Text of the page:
Instead of focusing on what has gone wrong, what about having hope for what could go well in the future? I’m not suggesting we ignore the past or avoid problems that need attention. I am suggesting we temper our past regrets with future hopes. If your or your spouse’s characteristics are not exactly what you desire today, is there potential for change? Of course! The future has so many wonderful possibilities for those who try to improve their lives. As you deal with issues in your marriage, keep your hopes high for the future. If you treat your spouse as who they can become instead of what they have been, this can create hope for both marriage partners.

3. Trust in the Lord

Lehi concluded his response to Sariah’s murmuring by stating, “I know that the Lord will deliver my sons out of the hands of Laban, and bring them down again unto us in the wilderness” (1 Nephi 5:5). The scriptures then record that Sariah was comforted because of the words of her husband. True to his faith in God, Lehi’s sons did return without harm, having fulfilled the commandment they had received, and Sariah’s faith was sustained as she listened to the testimony of her husband.

Those familiar with the story of Nephi and his brothers’ return to Jerusalem know they encountered many difficulties and trials. Yet even from the beginning, Nephi had faith they would be able to complete their task. “And it came to pass that I, Nephi, said unto my father: I will go and do the things which the Lord hath commanded, for I know that the Lord giveth no commandments unto the children of men, save He shall prepare a way for them that they may accomplish the thing which He commandeth them” (1 Nephi 3:7). Despite the difficulty of the undertaking, God provides a way for His children to complete all tasks they receive from Him.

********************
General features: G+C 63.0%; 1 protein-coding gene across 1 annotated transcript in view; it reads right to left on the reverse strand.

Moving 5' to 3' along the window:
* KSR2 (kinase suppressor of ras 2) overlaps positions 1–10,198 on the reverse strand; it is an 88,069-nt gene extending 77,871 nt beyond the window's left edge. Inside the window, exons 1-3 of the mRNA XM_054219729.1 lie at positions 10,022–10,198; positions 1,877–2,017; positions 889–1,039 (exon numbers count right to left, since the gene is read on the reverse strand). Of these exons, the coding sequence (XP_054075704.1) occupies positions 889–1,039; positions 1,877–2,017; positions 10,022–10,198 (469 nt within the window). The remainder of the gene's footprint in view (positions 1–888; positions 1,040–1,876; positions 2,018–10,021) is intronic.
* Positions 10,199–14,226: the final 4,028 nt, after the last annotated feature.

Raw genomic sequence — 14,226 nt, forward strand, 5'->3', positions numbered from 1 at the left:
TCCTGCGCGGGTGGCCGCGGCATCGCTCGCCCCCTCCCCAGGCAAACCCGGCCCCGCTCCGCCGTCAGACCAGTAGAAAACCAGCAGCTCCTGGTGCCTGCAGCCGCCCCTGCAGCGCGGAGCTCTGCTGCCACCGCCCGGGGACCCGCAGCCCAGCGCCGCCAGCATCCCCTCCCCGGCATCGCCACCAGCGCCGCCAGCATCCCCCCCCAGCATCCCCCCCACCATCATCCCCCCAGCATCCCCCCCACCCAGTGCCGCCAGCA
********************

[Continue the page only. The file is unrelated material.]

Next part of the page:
How does this apply to marriage? Well, for me there have been times when the idea of traveling through a dangerous desert to get records from an obstinate, murderous alcoholic seems like a walk in the park compared to navigating certain marital difficulties. After many years of marriage, I have learned that marriage is designed to be a challenge.